Anybody working in tech encounters new buzzwords and new technology topics frequently. Kafka, Apache, Svelte, Kaniko, you might see a new technology once a day when you are getting started as a tech recruiter.
How do you go about understanding them?
There are a couple of ways I would recommend approaching this.
It's helpful to think of technology terms in the context of where they fit into the process of building software. Generally speaking you have a couple of phases of a software project.
There are a lot of details here and subcomponents. E.g. "testing software" probably falls under the Development phase, and to give another example CI/CD systems could fall under every phase. But generally speaking if you understand what phase of building software a given technology falls into it is a useful jumping off point.
By the way, I have a free mini course called "parts of a software project" that goes over software projects in detail.
OK, let's do some examples.
How about Docker? Docker was developed to help make it easy to deploy software on any system. People also use it for development.
How about Python? Python is a programming language, which means people are generally using it for developing software. There are also a lot of python based tools for doing operations work.
What about Kibana? Kibana is a visualization tool used for looking at data in ElasticSearch (a fulltext database). Most frequently Kibana is used for looking a log data, which means it would be primarily used in the operations & support phase.
Now, when you look at a resume you can try to classify people - does this person work with technologies used in the Operations or Deployment phases? Maybe they are more a DevOps candidate? Does this person list a lot of programming languages and application frameworks? Probably they are strictly a developer and always working in the development phase.
Development is often the phase of a project that is the most expensive and requires the most people. So as a recruiter it makes sense to focus here on hiring software engineers.
The first breakdown you could explore is platforms.
Web development covers applications built to operate in browsers, and these days that's most applications. Mobile development covers iOS and Android applications. Finally desktop development covers applications that run natively on a desktop environment like the chrome browser or games.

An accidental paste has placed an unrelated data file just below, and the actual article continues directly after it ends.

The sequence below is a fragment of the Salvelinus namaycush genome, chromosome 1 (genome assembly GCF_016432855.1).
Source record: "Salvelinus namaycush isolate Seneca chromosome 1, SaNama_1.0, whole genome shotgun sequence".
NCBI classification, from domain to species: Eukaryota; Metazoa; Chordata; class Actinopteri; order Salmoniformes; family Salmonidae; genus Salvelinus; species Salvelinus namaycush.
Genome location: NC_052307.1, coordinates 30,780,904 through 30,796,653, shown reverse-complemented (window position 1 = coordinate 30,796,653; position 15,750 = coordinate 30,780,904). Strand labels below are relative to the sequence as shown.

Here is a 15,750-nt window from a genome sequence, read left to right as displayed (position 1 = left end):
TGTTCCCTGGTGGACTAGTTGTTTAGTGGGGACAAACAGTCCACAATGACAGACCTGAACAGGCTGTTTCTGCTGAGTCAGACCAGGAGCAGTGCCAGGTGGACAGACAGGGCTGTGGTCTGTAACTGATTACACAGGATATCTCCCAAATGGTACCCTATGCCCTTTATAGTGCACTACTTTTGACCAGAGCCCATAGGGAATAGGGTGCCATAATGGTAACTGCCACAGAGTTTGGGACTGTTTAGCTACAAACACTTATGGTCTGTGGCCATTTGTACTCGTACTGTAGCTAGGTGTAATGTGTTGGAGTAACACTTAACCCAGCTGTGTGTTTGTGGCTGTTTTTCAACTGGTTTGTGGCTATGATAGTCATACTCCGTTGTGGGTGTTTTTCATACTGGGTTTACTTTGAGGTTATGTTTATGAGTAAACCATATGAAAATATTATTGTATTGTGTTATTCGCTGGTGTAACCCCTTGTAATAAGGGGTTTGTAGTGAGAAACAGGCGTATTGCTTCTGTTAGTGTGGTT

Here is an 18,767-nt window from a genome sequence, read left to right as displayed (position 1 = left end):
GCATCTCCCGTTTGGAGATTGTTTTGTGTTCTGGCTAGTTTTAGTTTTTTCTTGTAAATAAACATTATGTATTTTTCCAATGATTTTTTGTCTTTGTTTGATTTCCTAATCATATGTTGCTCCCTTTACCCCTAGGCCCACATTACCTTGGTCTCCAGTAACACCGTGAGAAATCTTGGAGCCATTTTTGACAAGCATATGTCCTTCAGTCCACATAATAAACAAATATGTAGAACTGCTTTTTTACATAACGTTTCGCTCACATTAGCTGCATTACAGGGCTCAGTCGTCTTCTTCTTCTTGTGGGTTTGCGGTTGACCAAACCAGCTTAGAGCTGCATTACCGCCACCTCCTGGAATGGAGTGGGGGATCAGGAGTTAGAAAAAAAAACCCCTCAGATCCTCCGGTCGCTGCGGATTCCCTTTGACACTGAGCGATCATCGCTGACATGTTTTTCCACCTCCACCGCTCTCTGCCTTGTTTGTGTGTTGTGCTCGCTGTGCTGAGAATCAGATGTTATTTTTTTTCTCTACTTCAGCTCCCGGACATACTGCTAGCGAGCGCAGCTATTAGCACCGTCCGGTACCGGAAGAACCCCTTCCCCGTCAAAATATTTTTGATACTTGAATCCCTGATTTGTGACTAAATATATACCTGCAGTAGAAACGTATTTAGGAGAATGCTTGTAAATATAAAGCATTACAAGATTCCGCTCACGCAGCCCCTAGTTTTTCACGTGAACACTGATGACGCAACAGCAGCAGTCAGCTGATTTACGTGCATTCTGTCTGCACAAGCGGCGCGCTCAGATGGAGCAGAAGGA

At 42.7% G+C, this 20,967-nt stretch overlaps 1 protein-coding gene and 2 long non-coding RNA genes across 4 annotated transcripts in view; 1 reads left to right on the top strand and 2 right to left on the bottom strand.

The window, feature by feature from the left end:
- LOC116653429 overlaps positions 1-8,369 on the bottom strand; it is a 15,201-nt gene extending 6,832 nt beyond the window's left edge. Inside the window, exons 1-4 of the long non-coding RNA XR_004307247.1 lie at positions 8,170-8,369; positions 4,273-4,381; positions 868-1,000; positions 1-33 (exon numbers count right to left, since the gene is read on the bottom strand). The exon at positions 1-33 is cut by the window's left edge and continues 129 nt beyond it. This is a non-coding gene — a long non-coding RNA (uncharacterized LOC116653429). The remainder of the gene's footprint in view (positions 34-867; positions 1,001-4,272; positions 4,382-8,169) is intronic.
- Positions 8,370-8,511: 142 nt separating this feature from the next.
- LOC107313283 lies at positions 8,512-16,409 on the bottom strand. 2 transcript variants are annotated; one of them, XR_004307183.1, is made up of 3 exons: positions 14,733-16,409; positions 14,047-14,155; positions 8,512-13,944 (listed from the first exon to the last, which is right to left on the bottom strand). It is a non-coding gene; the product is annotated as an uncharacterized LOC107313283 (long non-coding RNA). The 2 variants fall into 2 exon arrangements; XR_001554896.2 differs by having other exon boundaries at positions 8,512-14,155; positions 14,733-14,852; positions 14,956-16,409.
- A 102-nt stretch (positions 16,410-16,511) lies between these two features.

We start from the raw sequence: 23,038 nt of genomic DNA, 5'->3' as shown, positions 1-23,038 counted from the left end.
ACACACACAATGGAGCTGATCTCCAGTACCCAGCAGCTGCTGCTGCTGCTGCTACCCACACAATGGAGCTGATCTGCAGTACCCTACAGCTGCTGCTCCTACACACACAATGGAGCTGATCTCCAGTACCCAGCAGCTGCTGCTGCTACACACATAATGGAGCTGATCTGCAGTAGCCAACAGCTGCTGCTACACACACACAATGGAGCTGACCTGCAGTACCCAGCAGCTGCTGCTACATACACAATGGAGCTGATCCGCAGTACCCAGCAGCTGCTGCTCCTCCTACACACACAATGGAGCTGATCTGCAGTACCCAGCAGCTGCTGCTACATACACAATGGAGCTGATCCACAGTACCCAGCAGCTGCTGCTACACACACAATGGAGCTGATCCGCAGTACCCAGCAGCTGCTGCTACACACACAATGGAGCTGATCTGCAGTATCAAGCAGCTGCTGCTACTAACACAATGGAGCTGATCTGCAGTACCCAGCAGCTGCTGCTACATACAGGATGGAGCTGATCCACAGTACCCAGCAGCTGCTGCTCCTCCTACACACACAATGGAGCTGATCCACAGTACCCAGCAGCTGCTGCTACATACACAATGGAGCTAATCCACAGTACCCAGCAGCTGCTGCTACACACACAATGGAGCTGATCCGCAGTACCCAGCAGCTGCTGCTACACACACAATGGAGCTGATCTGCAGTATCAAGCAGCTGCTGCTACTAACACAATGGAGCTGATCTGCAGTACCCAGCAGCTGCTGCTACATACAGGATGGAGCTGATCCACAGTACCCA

The trend for a long time is that most application development is web development in some form. Even desktop versions of Slack and Spotify are developed using web development technologies (something called Electron in this case) that get wrapped up inside of a native application.
Note that in most cases all of the platforms use the same type of APIs written by backend developers. I explain the client-server model here if you're interested in learning more about that. I think the important takehome here is to understand that a web app, a mobile app, and desktop application (like Spotify, for example, available on every platform) likely all have the same shared backend infrastructure.
Examples of Mobile Technologies:
Examples of Desktop Technologies:
I'll hold off on giving examples of web development platform related technologies since all of the examples below will be about web development.
The next breakdown here is Frontend Vs Backend. Most technologies you encounter that are involved in the development phase (with web development) can be categorized as either frontend focused or backend focused.
Another way to understand new tech buzzwords is to figure out what other things they are like. This is probably the most useful way to contextually understand new technical buzzwords but the downside is that you already need to understand a good portion of the landscape of technical terms in software development before you can really do this.
I have created a few tools on this site to help you learn buzzwords. If you've been to my site before you probably know I made a course for this, but all of these tools I'm linking below are free.